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More than 9,000 anti-G7 protesters joined a mass march across the French-Spanish border on Saturday as world leaders arrived for a summit in Biarritz just hours after activists clashed with police.

Since Monday, anti-capitalist activists, environmentalists and other anti-globalisation groups have begun flocking to southwestern France for a counter-summit which they insist will be peaceful.

Biarritz is a popular tourist destination that would normally be basking in its annual summer boom, but with US President Donald Trump and other world leaders flying in for three days of talks, the resort was on lockdown.

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China hits out at ‘bullying’ US over new tariffs

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China on Saturday angrily hit out at the latest US tariff hikes on its goods, saying a "bullying" Washington would eventually "eat its own bitter fruit".

European leaders have also warned US President Donald Trump of the dangers of trade skirmishes with China and Europe, which look set to dominate the G7 summit due to begin in France.

Trump on Friday increased existing and planned tariffs on a total of $550 billion in Chinese goods, in response to new tit-for-tat levy hikes announced earlier that day by Beijing on $75 billion of US imports.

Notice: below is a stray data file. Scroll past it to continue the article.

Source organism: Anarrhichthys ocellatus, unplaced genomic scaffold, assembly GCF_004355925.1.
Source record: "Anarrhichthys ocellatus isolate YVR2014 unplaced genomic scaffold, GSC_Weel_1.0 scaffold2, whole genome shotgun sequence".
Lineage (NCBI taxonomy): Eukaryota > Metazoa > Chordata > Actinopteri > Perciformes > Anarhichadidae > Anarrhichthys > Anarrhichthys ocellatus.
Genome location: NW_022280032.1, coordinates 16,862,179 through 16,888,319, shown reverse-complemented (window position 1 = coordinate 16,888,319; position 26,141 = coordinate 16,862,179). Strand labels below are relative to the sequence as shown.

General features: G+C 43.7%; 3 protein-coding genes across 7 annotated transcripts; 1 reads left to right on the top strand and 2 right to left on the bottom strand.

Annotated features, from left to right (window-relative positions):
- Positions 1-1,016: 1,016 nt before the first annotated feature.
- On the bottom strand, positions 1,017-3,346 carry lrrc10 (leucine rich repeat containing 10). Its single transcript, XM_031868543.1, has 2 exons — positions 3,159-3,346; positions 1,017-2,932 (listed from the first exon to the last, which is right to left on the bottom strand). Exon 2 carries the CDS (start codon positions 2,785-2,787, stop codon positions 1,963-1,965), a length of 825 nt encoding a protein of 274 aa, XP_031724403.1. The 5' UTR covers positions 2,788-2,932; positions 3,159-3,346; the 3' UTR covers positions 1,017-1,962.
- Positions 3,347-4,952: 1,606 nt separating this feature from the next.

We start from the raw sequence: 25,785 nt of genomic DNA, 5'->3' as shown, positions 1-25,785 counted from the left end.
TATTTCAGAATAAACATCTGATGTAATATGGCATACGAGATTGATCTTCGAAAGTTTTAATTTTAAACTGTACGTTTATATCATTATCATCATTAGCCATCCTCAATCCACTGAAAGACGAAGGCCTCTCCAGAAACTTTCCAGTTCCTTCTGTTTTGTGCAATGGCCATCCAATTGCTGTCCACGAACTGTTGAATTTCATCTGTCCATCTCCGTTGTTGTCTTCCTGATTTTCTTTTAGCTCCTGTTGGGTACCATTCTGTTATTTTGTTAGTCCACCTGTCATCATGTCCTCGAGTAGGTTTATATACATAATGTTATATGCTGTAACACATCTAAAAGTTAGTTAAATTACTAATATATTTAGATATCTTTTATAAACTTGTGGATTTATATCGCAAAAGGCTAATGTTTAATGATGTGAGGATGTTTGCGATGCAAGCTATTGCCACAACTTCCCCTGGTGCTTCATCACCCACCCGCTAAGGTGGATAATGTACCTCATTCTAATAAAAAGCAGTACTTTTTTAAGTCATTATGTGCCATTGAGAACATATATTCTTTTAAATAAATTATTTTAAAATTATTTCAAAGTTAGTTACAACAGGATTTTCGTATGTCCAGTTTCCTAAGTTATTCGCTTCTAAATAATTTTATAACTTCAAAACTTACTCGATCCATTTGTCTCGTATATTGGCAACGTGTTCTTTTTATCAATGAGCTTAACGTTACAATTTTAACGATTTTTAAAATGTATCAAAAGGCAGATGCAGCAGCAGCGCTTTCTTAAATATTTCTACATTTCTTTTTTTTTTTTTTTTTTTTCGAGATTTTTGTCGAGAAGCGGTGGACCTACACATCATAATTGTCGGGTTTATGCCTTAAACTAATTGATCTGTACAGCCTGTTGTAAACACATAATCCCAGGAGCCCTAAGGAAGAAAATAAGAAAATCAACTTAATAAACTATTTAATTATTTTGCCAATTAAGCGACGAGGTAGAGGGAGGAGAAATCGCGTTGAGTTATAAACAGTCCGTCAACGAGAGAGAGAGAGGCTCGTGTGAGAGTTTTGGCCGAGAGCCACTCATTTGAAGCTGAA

A Chinese commerce ministry spokesman on Saturday denounced Washington's "unilateral and bullying trade protectionism".

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2020 Election

Mass rallies, crazy decisions, grandiose posturing: This is what living in a dictatorship feels like

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Another week of shaking our heads and wondering how much longer we can survive him. Yet again, Donald Trump overwhelmed practically everything with the force of his obscene personality, running his mouth and his thumbs even while he was failing to run the country in any sort of conventional sense. He doesn’t actually do anything, but he dominates everything. Living in America today is like being trapped in a room with him — no doors, no windows, no exits, only Trump and the sound of Trump and the hideous image of Trump, all day, every day, for day after day after day.

This article first appeared in Salon.